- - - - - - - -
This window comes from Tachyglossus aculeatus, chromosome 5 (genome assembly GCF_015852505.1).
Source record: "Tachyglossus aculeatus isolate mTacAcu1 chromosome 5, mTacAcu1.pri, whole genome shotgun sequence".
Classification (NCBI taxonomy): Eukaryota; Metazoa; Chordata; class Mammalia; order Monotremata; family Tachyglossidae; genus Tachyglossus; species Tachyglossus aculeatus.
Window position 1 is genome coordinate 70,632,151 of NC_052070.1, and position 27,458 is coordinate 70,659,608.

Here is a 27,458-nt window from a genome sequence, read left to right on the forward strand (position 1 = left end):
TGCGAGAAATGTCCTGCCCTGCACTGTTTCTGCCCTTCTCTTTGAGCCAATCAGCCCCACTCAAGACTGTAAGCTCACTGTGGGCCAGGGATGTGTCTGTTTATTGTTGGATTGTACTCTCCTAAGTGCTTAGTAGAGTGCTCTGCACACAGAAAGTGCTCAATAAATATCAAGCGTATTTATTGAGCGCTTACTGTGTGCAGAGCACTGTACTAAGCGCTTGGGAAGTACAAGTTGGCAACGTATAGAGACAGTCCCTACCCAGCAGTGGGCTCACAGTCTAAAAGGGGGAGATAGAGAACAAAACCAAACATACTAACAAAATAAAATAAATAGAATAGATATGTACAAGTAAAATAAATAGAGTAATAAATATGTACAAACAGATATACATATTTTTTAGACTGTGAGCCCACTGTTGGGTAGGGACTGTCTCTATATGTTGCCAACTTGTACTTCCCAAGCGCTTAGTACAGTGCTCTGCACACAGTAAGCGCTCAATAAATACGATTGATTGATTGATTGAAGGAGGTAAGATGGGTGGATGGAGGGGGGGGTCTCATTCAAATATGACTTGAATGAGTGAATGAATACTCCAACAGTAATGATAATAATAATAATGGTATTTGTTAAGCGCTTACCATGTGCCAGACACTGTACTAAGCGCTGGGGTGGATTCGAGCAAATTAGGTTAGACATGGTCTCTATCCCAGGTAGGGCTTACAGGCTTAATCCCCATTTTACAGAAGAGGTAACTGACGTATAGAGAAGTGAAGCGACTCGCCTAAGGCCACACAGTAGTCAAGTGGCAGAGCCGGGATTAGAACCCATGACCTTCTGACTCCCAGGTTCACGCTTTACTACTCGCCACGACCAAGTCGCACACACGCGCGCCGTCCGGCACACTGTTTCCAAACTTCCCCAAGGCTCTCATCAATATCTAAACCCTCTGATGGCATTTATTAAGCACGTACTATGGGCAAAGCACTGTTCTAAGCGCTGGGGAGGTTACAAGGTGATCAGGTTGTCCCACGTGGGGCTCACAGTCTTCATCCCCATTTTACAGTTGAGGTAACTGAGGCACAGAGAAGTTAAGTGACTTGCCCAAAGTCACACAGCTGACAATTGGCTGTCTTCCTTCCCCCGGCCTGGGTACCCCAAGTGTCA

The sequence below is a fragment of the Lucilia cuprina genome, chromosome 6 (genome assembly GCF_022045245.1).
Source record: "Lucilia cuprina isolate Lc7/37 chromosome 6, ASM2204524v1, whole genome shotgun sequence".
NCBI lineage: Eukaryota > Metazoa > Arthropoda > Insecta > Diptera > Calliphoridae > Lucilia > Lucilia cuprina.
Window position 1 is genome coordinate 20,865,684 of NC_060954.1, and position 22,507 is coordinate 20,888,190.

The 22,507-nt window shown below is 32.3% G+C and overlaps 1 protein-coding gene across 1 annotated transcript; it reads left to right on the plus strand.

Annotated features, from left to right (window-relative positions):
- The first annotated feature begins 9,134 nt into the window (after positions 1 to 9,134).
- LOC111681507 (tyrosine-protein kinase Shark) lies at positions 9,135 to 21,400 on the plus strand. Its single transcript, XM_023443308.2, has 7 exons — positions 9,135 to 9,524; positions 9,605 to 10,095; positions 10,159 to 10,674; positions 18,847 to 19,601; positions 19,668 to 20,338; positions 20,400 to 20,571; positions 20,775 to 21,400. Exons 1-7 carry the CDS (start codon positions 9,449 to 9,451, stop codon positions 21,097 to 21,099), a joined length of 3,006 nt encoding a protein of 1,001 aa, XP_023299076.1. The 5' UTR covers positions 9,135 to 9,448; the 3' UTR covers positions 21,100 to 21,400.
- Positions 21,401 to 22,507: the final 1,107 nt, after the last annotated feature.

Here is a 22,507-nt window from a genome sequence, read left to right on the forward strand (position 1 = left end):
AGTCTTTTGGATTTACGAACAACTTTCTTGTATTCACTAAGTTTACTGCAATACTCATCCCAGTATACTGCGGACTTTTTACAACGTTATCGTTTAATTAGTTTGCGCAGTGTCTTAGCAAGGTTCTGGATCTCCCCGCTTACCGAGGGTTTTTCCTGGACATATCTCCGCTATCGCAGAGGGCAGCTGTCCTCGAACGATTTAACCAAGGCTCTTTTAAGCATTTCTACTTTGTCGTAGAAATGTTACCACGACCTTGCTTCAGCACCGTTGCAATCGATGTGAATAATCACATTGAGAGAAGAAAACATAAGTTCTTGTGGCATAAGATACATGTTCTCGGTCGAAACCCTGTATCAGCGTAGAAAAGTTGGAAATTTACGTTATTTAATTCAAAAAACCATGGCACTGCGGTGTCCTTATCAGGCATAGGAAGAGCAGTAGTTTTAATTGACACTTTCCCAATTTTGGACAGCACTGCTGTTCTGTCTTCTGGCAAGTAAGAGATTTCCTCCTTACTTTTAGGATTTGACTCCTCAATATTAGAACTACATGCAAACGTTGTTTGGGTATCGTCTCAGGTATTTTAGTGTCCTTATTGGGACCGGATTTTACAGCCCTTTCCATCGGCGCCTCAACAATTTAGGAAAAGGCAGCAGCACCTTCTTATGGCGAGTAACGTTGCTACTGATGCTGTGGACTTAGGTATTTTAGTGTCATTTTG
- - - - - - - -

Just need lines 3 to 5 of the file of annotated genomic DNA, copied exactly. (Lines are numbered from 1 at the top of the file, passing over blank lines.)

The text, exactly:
Classification (NCBI taxonomy): Eukaryota; Metazoa; Chordata; class Mammalia; order Monotremata; family Tachyglossidae; genus Tachyglossus; species Tachyglossus aculeatus.
Window position 1 is genome coordinate 70,632,151 of NC_052070.1, and position 27,458 is coordinate 70,659,608.

Here is a 27,458-nt window from a genome sequence, read left to right on the forward strand (position 1 = left end):